August MacGregor

Celebrating Sensuality. Intended for mature audiences, 18 and over


In This Garden


In this garden at mid-day,
your beauty is bright,
your smile and eyes of joy.
Laughing and dancing, you are
opened petals absorbing the sun,
sharing your sweet scent with the world.
The flowers sway with you,
grateful to be appreciated,
for their hard work to become
color and nectar
is now seen and loved.

In this garden at dusk,
your beauty has softened,
a dark translucent curtain covers you.
You linger here and there,
loving the sky’s colors of the tail end
of the sunset, a dying light
glorious in its death for the
reminder of mortality and the
wish for remembrance in another day.

In this garden at evening,
your beauty has deepened
into mysteries where I must
search the dark depths
mostly finding just glimpses of you.
Elusive as you are,
I continue my pursuit,
shrubs rubbing my cheeks,
thorns tearing my clothes–
as if to protect you from me.
But these flowers are merely jealous,
eventually they turn away and sleep
as I find you, embrace you
ensure that you will not rush off–
but you whisper,
I’ll stay, of course I’ll stay with you
as we lay on the grass of a garden path
trying to be as quiet as possible
to not wake up any of the flowers.


Photo by RHiNO NEAL




I’m trying to not let many months pass between my posts. While working on stories, I miss hanging around WordPress — and sometimes, I miss writing shorter work, which gives the satisfaction of finishing well before months of effort. I won’t try to keep a regular schedule, as I doubt that would last. So I’ll drop in when I can, and I’ll post some poetry. Here’s today’s…


Handmade paper
as he wrote
her a poem
trying to
express his love.

Every word
felt clumsy
stumbling over
the next word.

The ink spreading
on his fingers
like blood
as if his heart
seeped through them.

Finally finished,
he gave her the paper,
and her eyes
told him the poem
was just right.


Singing Pebbles

pebbles on beach by Ballacorkish (Flickr, Creative Commons)

Ballacorkish (Flickr, Creative Commons)

At first, we were disappointed the beach
didn’t have sand, instead having pebbles
which we worried would hurt our bare feet.
And truly, walking on the pebbles was not as
comfortable as sand.

But our feet grew accustomed to the pebbles
and we discovered how the pebbles sung
at high tide, after a wave was finished crashing,
impatient water slid back to the ocean
taking a moment to course over the small stones
and play a little melody in its race returning sea-ward.

She put a few pebbles on the balcony railing
perhaps to give them a grander view of the ocean
and perhaps to see if the wind — like the waves —
would make them sing. It didn’t, but the
little stones looked bright in the sun, warmed
and no longer made wet over and over again
by the continuous washing of the sea.

We lay in bed at night, waiting for high tide to arrive,
then listening to that beat of the ocean
and the pebbles singing along with it.
A wondrous soothing lullaby —
repeated then at dawn, as if
the waves and stones could not
wait to greet us with the new day.


The photo above is used under the non-commercial Creative Commons license. Click on image to jump to photographer’s Flickr page.


A Beginning

“Let love into your heart,”
she whispered.
“Life is much better with it. Trust me. Trust me on this one.”

His face rose,
from looking at his feet, to seeing her.

“Let yourself be vulnerable,”
she said softly.
“Let yourself be loved. And let yourself love someone else.”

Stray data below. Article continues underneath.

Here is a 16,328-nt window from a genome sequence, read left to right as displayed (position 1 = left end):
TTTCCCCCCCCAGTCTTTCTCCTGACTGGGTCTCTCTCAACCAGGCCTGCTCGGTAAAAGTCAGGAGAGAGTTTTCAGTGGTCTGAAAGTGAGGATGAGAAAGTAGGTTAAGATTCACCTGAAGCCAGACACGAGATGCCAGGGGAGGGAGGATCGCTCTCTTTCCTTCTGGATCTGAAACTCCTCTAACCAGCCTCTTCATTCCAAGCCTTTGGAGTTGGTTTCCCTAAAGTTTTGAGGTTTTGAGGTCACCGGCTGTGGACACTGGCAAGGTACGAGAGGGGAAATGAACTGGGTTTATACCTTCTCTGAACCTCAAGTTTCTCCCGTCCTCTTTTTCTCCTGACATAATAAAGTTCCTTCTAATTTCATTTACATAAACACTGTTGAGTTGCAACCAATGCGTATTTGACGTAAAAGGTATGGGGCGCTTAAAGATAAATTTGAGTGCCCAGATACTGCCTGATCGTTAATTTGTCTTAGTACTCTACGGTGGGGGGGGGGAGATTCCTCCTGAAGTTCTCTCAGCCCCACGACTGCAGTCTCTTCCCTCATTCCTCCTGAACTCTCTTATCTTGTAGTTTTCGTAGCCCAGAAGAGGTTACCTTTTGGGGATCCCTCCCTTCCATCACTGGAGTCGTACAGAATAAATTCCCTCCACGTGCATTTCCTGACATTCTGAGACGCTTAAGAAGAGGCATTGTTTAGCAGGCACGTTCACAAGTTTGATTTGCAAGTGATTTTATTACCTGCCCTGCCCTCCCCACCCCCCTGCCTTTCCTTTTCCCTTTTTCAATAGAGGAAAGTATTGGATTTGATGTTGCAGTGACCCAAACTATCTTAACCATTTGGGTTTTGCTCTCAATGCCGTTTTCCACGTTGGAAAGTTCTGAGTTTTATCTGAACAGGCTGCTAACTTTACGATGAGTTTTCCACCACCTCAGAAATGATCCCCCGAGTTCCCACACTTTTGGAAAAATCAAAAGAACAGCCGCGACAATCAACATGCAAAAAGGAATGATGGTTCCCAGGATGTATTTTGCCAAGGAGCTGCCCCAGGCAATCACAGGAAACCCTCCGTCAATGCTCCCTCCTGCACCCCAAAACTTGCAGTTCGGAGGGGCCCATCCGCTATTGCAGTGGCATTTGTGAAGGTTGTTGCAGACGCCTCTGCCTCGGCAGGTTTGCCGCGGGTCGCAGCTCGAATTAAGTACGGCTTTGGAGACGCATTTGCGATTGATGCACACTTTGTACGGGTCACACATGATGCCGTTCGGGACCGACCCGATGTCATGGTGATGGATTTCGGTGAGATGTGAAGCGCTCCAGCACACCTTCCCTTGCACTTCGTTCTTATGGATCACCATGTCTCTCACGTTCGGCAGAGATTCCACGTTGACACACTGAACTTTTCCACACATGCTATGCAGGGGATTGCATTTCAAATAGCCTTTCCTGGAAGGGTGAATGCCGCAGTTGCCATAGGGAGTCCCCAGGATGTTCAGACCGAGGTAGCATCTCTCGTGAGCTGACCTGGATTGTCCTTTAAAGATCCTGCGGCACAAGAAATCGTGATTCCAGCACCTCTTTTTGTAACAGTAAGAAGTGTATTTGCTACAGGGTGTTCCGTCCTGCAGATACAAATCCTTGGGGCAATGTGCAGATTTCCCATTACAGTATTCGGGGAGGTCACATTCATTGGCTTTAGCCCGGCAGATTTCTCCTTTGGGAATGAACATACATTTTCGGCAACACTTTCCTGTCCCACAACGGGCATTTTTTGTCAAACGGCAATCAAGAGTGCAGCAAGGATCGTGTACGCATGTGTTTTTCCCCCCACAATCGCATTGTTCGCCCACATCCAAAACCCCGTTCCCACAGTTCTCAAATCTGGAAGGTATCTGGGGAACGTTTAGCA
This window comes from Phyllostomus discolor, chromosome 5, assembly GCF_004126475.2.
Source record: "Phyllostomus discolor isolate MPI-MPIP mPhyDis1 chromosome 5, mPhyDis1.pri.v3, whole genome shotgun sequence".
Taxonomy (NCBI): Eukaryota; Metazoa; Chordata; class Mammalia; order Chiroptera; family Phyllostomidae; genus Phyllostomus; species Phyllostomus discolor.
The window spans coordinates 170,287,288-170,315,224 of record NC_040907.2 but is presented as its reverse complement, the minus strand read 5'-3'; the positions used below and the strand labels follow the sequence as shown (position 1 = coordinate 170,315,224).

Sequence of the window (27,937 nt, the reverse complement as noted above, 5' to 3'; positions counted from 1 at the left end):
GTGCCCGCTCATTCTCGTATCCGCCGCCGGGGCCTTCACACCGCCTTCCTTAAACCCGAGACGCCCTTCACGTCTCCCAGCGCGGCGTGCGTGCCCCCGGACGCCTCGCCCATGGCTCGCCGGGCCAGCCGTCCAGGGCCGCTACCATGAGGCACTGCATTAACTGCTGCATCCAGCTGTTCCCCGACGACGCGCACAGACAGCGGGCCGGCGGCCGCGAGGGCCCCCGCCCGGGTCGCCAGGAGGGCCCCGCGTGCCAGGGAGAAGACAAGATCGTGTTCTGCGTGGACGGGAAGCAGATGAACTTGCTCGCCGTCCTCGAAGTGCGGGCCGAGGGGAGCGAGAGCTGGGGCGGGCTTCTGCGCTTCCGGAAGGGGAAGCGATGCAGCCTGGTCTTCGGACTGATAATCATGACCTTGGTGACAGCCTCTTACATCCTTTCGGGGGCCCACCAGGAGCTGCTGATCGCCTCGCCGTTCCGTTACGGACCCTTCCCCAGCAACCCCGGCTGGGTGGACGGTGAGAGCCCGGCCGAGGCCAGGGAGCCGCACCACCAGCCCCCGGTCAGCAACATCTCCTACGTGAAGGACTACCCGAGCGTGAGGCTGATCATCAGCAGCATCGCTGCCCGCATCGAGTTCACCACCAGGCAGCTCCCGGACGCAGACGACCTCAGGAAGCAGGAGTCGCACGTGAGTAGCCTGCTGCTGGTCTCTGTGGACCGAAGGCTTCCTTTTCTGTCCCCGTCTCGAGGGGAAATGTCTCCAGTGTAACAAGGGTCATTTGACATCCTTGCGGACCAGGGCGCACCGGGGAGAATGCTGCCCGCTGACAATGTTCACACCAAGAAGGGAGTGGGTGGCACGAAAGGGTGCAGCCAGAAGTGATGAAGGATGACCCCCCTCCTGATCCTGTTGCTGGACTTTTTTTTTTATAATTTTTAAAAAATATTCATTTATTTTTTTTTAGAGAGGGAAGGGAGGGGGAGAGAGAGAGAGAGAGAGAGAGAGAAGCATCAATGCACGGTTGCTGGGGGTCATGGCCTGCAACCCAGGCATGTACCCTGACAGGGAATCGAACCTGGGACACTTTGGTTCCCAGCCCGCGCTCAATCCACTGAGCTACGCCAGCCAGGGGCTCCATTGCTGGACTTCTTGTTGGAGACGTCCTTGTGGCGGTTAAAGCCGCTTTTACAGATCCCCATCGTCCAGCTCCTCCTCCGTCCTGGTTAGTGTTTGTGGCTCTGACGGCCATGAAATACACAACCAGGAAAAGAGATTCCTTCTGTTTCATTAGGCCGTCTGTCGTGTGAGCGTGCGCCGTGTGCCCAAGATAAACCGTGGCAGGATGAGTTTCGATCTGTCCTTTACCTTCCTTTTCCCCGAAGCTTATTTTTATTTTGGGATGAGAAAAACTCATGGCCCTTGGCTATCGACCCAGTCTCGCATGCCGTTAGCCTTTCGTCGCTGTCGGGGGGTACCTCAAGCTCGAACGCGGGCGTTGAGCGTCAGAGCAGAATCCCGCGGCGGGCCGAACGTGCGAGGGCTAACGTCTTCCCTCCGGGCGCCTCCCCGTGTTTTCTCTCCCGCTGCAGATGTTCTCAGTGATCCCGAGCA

She smiled at him. A smile of warmth,
light in the dark room.
“You’ve been alone for too long.”

He nodded. A gentle nod.
It wasn’t a lot, but she didn’t expect a lot.
It was a beginning.


“I Want to Die While You Love Me” by Georgia Douglas Johnson

sun shining through trees, by Tony Armstrong (Flickr, Creative Commons)

Tony Armstrong (Flickr, Creative Commons)

I Want to Die While You Love Me

Georgia Douglas Johnson

I want to die while you love me,
While yet you hold me fair,
While laughter lies upon my lips
And lights are in my hair.

I want to die while you love me,
And bear to that still bed,
Your kisses turbulent, unspent
To warm me when I’m dead.

I want to die while you love me
Oh, who would care to live
Till love has nothing more to ask
And nothing more to give?

I want to die while you love me
And never, never see
The glory of this perfect day
Grow dim or cease to be!


From The Book of American Negro Poetry (1922), edited by James Weldon Johnson. Source of poem: The photo above is used under the non-commercial Creative Commons license. Click on image to jump to photographer’s Flickr page.


Piece by Piece

Piece by piece
of clothing
dropped to the floor.
Night by night
the clothing was shed,
to be picked up
the next morning
in less rushed times.

This shedding
was much more comfortable
than the shedding
of some of
the fortifications around his heart
as he shared
some of the
multitude of his emotions with her.

she told him,
is easier than love.
But love is much deeper.
You are right to be careful with your heart.
And I will also be careful with it.


Forever and Ever Diamonds

diamond ring, by Tim S (Flickr, Creative Commons)

Tim S (Flickr, Creative Commons)

the company wants us to know,
are forever.

And that’s true even when
the relationship has ended.

The jewel a sparkling reminder
of what once was.

And happily ever after
was not accomplished,
not this time.

But not all relationships
work out like fairy tales,
diamond marketing, and
romantic comedies.

Moments will sparkle
like that diamond
Moments will cut
like that diamond
Moments will fade away
Moments will last forever,
perhaps polished and multi-faceted,
like that diamond.


The photo above is used under the non-commercial Creative Commons license. Click on image to jump to photographer’s Flickr page.